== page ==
Home tomorrow. With mixed emotions. Time has flown by. And, as usual, I haven’t done all I planned. As usual, I didn’t accomplish all I thought I would.
On the other hand, I have had a terrific time. Best of all, I met some wonderful new friends.
Some of these new friends are fundraisers here in Paris. Most of them (but not all) work for American organizations. Perhaps unsurprisingly, whether the organizations were American, French or international, many of the challenges were the same. The one heard the most? How do you motivate your Board to actually fundraise?
Almost to a person, these colleagues liked their Board members and thought they were committed to the organization. But, they told me, their Board members are hesitant to open their address books and even more reluctant to make an ask. Sound familiar?
“How,” asked one, “can I convince them that this is their job?
Long time readers of this blog know that I’m not convinced that fundraising—actually asking someone for a gift—is the job of the Board. In truth, I am less concerned with getting Board members to be fundraisers than I am in having them be an enthusiastic ambassador for the organization. I want them to spread their enthusiasm to others. Then I want them to partner with the organization to pull these enthusiastic newcomers into a stronger relationship with us. I also want my Board to be leaders in keeping donors interested and involved.
Interested and involved prospects will, over time, become invested donors. Which is the main goal of our jobs.
“How do I get my Board to do these things?” is one question I frequently get asked.
“Small, incremental and frequent steps,” I tell them. “With lots of celebrating for any success—even (perhaps especially) the small ones.” Ask your Board member to:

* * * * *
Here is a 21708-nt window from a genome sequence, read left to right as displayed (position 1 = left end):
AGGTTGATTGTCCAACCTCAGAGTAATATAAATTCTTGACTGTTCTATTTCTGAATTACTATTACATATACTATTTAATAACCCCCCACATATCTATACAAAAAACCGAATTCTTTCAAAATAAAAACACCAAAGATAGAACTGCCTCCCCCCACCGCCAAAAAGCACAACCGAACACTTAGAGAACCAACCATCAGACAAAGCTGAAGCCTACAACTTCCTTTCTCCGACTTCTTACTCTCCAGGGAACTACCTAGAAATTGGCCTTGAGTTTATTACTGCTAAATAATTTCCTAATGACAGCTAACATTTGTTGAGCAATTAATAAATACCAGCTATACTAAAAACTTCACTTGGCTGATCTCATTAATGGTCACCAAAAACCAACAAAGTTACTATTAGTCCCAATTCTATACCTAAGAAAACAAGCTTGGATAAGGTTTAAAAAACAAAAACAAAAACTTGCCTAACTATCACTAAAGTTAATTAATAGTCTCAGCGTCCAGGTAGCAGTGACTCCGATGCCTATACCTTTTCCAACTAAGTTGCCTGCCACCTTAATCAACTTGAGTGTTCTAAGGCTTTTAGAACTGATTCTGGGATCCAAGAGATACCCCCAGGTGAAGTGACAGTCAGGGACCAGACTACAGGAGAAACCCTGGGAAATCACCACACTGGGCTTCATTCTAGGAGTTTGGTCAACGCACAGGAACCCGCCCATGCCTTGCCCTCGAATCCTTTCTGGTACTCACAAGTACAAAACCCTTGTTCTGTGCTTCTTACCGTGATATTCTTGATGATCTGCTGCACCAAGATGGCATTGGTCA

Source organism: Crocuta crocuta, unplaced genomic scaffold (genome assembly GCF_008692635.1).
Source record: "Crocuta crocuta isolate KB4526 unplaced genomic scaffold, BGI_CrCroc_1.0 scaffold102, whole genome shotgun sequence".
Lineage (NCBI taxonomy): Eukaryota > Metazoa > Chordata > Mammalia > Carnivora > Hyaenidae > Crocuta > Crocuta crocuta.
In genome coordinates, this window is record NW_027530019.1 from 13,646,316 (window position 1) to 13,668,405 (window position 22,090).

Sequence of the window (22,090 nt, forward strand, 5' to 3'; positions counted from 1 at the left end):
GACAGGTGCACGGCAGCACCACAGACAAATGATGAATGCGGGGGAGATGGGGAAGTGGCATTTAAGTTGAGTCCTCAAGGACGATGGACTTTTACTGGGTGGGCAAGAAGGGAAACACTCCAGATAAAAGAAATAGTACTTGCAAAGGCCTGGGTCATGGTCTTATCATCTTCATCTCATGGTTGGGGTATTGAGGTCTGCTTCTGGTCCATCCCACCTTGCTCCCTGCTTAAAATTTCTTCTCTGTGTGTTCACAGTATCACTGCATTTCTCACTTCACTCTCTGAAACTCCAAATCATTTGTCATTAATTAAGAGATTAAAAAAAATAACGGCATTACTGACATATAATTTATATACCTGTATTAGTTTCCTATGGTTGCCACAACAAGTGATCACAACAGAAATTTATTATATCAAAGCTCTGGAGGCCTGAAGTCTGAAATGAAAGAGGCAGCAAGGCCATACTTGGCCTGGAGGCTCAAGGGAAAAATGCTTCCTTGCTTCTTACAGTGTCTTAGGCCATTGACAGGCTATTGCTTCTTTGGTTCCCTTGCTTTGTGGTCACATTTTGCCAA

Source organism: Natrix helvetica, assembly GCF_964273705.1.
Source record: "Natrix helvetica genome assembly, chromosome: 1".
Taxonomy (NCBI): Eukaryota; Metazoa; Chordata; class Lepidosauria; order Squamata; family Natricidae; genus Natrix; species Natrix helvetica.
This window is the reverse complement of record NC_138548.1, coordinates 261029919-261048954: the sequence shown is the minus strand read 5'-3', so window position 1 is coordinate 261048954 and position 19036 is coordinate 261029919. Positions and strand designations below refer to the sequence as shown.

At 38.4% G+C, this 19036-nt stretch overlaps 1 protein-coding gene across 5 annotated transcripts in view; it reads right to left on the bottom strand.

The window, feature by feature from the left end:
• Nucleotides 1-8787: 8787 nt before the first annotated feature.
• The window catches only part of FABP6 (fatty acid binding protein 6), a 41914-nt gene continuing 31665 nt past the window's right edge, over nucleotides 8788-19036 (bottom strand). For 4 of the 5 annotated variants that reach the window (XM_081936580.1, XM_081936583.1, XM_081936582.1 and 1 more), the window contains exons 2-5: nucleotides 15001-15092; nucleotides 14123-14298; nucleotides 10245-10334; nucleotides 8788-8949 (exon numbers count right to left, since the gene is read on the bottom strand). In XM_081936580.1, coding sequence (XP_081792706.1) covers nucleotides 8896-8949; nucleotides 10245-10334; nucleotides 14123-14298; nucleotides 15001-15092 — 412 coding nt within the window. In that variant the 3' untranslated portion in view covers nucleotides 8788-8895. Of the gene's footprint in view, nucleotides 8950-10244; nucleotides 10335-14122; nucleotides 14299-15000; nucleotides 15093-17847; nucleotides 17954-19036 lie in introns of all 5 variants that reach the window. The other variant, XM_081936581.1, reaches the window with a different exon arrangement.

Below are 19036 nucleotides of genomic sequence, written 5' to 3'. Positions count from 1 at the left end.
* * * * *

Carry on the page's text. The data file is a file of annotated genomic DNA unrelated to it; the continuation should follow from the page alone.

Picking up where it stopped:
- Thank donors. I find that asking them to write a personal, handwritten note is more effective (in the sense that it will get done—especially if I provide notecard with a preaddressed envelope) than asking them to call. Often, they don’t.
- Invite a friend to take a tour. Or have breakfast in the CEO’s office with the CEO…and the Board member.
- Be a greeter at an event. Have each Board member spend 10-20 minutes standing at the sign in table, welcoming each and every guest. A visible badge stating their role (as greeter and/or as Board member) will make it easier for them to shake hand’s and say, “Thank you for coming to our event.”
- Task them—once a month, once a quarter, once a year—with something specific:
- Introduce a colleague to the organization (and to the fundraising staff)
- Host an intimate event where at least 75% of the attendees are their contacts.
- Join you as you give a tour to someone they don’t know
- Give a talk about the organization (or arrange for you to give the talk) at their service or professional club.
Whatever it is, keep it simple. Simple enough that they will feel it is something they can (and therefore, will) do and easily tracked by you. Yes, they are grownups and yes, they are capable, but also yes they are busy. So you must do everything appropriate to ensure that they do what you ask them to do.
And then, thank them—publicly, privately, frequently, and (most of all) sincerely—for all that they do.
Make sure your Board members know how valuable their actions are and how much they contribute to your organization. And make sure others know how really committed and involved your Board members are.
Janet Levine is a consultant, trainer and writer who works with nonprofit organizations helping them to increase their capacity and to have truly terrific Boards. Find out more at http://janetlevineconsulting.com